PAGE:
I will sing of Herakles, the son of Zeus and much the mightiest of men on earth. Alcmena bare him in Thebes, the city of lovely dances, when the dark-clouded Son of Cronos had lain with her. Once he used to wander over unmeasured tracts of land and sea  at the bidding of King Eurystheus, and himself did many deeds of violence and endured many; but now he lives happily in the glorious home of snowy Olympus, and has neat-ankled Hebe for his wife. Hail, lord, son of Zeus’ Give me success and prosperity… writes the anonymous poet of Homeric Hymn 15… and The Apotheosis of Herakles in the Acropolis Museum comes to my mind. https://www.perseus.tufts.edu/hopper/text?doc=Perseus%3Atext%3A1999.01.0138%3Ahymn%3D15
Let’s answer some questions about The Apotheosis of Herakles in the Acropolis Museum…
What is a Pediment and how important Pediments were they for Greek Temple Architecture? According to the Encyclopedia Britannica… Pediment, in architecture, is a triangular gable forming the end of the roof slope over a portico (the area, with a roof supported by columns, leading to the entrance of a building). For ancient Greek architecture, the two pediments featured on the two narrow sides of their temples were very important. They served as the ‘crowning feature’ of the whole structure. The triangular wall surface of the pediment, called the tympanum, was often decorated with sculptural compositions. Last but not least, Pediments were always crowned by a raking, or slanted, cornice. https://www.britannica.com/technology/pediment-architecture
Where, and When, did the Apotheosis of Herakles Pediment was discovered? The Apotheosis of Herakles pediment was discovered, during the 1888 excavation period, buried, east and southeast of the Parthenon, in the Acropolis of Athens.
Was the Apotheosis of Herakles Pediment part of the Acropolis Perserschutt? Yes! The Perserschutt consists of numerous remains of statues vandalized by the Achaemenids during the terrible years of the second Persian invasion… Ten years after the Battle of Marathon (490 BC), the Persians returned to Greece and after their victory at the Battle of Thermopylae, in September of 480 BC, they entered Athens. The small number of Athenians who had barricaded themselves on the Acropolis, hoping that the Wooden Walls of the Delphic Oracle would protect them, were eventually defeated, and Xerxes ordered Athens to be torched. Those Persians who had come up first betook themselves to the gates, which they opened, and slew the suppliants; and when they had laid all the Athenians low, they plundered the temple and burnt the whole of the Acropolis. (Herodotus VIII.53). Months later, after the victory at Salamis, and the Battle of Plateae in 479 BC, the Athenians returned to their city… they respectfully buried the mutilated sacred statues of the Archaic period on the Acropolis (these remains are called Perserschutt) and proceeded with reorganizing their civic and private lives… waiting for the right time to rebuild their Acropolis. https://www.khanacademy.org/humanities/special-topics-art-history/arches-at-risk-cultural-heritage-education-series/xa0148fd6a60f2ff6:ruins-reconstruction-and-renewal/a/destruction-memory-and-monuments-the-many-lives-of-the-parthenon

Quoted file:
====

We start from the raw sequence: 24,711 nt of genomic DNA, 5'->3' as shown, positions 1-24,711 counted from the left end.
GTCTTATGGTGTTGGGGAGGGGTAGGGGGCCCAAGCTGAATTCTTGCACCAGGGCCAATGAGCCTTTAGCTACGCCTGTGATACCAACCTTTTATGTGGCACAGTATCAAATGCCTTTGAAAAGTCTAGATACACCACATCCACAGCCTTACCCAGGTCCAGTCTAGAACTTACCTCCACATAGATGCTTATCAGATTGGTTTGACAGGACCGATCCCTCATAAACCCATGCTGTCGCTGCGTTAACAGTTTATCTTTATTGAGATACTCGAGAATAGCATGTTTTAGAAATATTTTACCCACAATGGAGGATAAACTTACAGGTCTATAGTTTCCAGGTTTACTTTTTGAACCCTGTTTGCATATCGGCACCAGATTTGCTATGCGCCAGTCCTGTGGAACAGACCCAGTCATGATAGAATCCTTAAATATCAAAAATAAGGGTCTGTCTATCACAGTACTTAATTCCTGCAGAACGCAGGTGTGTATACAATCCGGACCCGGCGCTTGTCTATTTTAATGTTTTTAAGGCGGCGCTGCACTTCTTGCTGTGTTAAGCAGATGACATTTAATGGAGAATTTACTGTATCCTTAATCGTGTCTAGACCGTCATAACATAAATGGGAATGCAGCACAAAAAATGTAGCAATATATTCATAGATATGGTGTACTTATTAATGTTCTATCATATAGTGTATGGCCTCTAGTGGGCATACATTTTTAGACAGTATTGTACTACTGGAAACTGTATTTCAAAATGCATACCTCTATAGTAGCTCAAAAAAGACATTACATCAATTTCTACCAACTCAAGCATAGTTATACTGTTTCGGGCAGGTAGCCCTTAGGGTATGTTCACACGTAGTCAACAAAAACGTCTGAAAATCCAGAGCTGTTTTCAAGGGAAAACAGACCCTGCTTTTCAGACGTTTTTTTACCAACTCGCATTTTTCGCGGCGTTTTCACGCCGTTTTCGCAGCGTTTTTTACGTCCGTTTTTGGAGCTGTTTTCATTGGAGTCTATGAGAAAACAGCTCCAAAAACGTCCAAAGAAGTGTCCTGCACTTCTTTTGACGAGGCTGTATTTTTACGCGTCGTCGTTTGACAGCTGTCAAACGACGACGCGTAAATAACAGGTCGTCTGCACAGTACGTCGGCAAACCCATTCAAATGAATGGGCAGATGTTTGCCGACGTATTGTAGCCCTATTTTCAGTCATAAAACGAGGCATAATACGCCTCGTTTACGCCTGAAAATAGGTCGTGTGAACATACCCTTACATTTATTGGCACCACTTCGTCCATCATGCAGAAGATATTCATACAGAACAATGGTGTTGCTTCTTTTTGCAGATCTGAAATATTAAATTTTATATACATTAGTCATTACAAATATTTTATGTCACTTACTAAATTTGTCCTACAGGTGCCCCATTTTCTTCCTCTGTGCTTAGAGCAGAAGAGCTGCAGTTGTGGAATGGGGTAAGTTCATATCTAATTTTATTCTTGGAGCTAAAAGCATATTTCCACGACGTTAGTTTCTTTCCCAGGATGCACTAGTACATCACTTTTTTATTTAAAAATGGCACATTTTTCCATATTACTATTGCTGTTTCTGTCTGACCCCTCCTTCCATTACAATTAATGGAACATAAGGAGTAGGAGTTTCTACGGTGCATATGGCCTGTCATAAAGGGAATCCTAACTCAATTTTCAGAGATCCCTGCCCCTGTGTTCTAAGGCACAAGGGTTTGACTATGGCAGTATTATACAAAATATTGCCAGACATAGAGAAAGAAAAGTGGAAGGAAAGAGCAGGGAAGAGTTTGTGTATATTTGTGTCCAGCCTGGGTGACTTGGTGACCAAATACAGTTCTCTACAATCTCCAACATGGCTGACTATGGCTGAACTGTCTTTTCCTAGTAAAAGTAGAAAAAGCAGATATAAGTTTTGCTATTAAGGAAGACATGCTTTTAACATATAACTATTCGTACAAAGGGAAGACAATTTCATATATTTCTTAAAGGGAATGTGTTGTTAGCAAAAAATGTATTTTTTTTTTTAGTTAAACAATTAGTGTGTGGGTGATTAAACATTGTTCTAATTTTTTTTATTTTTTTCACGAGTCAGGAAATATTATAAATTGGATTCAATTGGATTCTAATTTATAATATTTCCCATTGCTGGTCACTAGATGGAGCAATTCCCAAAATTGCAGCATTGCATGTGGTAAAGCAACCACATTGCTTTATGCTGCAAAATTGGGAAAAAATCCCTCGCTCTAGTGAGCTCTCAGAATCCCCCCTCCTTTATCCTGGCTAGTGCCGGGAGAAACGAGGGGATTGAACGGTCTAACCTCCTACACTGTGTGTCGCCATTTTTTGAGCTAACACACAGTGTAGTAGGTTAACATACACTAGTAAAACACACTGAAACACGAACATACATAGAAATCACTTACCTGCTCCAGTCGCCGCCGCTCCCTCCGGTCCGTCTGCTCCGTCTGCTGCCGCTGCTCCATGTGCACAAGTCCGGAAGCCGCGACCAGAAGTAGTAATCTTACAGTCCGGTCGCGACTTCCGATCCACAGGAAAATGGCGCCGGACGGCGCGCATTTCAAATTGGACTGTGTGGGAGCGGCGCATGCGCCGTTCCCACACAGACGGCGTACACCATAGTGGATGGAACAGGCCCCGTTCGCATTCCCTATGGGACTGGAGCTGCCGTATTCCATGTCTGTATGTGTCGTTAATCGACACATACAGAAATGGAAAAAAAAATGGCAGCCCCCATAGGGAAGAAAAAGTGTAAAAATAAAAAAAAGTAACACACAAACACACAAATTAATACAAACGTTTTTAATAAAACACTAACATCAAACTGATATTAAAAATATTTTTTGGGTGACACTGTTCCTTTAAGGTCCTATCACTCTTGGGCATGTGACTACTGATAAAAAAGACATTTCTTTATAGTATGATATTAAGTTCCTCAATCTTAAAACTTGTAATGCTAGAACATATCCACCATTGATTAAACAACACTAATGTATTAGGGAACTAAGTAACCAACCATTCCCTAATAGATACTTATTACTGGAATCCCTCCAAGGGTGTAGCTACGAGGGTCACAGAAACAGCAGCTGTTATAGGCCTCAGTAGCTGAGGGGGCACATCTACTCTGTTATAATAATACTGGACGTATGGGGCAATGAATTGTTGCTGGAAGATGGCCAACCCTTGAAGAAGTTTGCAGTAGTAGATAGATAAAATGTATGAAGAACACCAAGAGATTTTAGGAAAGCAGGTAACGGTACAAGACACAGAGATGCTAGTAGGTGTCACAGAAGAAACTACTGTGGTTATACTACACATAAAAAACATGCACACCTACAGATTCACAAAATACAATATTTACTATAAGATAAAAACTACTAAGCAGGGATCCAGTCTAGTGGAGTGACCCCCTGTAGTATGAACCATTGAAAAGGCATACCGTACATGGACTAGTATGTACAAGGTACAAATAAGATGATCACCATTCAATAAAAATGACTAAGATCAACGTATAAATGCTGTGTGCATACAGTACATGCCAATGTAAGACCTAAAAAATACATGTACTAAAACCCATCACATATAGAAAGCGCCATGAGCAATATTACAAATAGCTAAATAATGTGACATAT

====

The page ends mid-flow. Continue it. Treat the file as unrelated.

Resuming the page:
Which Acropolis building did the Apotheosis architectural sculptures decorate? Archaeologists are not categorically certain. According to the Acropolis Museum experts, the pediment probably decorated one of the small buildings, referred to as “oikemata”, on the Archaic Acropolis. Some scholars, however, suggest these remains were once part of the pediment of the Hekatompedon, a building that stood on the site now occupied by the Parthenon. https://www.theacropolismuseum.gr/en/apotheosis-deification-herakles-pediment
How important, artistically, is the Apotheosis Pediment? These pedimental sculptures are of high quality. Of particular interest are the heads that have been preserved, that of Zeus and especially that of Heracles with finely worked details of his facial features and hair. The garments worn by the figures are equally attractively rendered, as is Zeus’s throne with palmettes on the legs, and the skin of the lion, whose head, with incised curls on the mane, covers Heracles’ head like a hood. https://www.latsis-foundation.org/content/elib/book_8/acropolis_en.pdf page 30-31
How is Émile Gilliéron père related to The Apotheosis of Herakles Pediment? In a letter addressed to Gisela M. A. Richter, curator of the Metropolitan Museum in New York, dated October 29, 1918, Emile Gilliéron père informs the noted archaeologist and art historian, that he has executed, at the Acropolis of Athens, four watercolors that may interest the Museum. One of these watercolours is the Apotheosis of Herakles. Gilliéron, recognized as a skilled archaeological draftsman, worked for the Deutsches Archäologisches Institut (DAI) in the Acropolis, Heinrich Schliemann at Mycenae, and Sir Arthur Evans at Knossos, where Gilliéron father and son served for thirty years as draftsmen, restorers, and advisers. The watercolour of the Apotheosis Pediment is of the utmost importance. It documents the vibrant colours the Archaic artist used, red, blue, black, green, and yellow, at the time of their discovery, before they were altered by prolonged exposure to the elements. The Gilliéron watercolour is exhibited at the MET, NY Exhibition Chroma: Ancient Sculpture in Color (Through 26, 2023). https://www.metmuseum.org/art/metpublications/Watercolors_of_the_Acropolis_Emile_Gillieron_in_Athens
For a PowerPoint on Gilliéron’s Watercolours of the Acropolis architectural sculptures, please… Check HERE!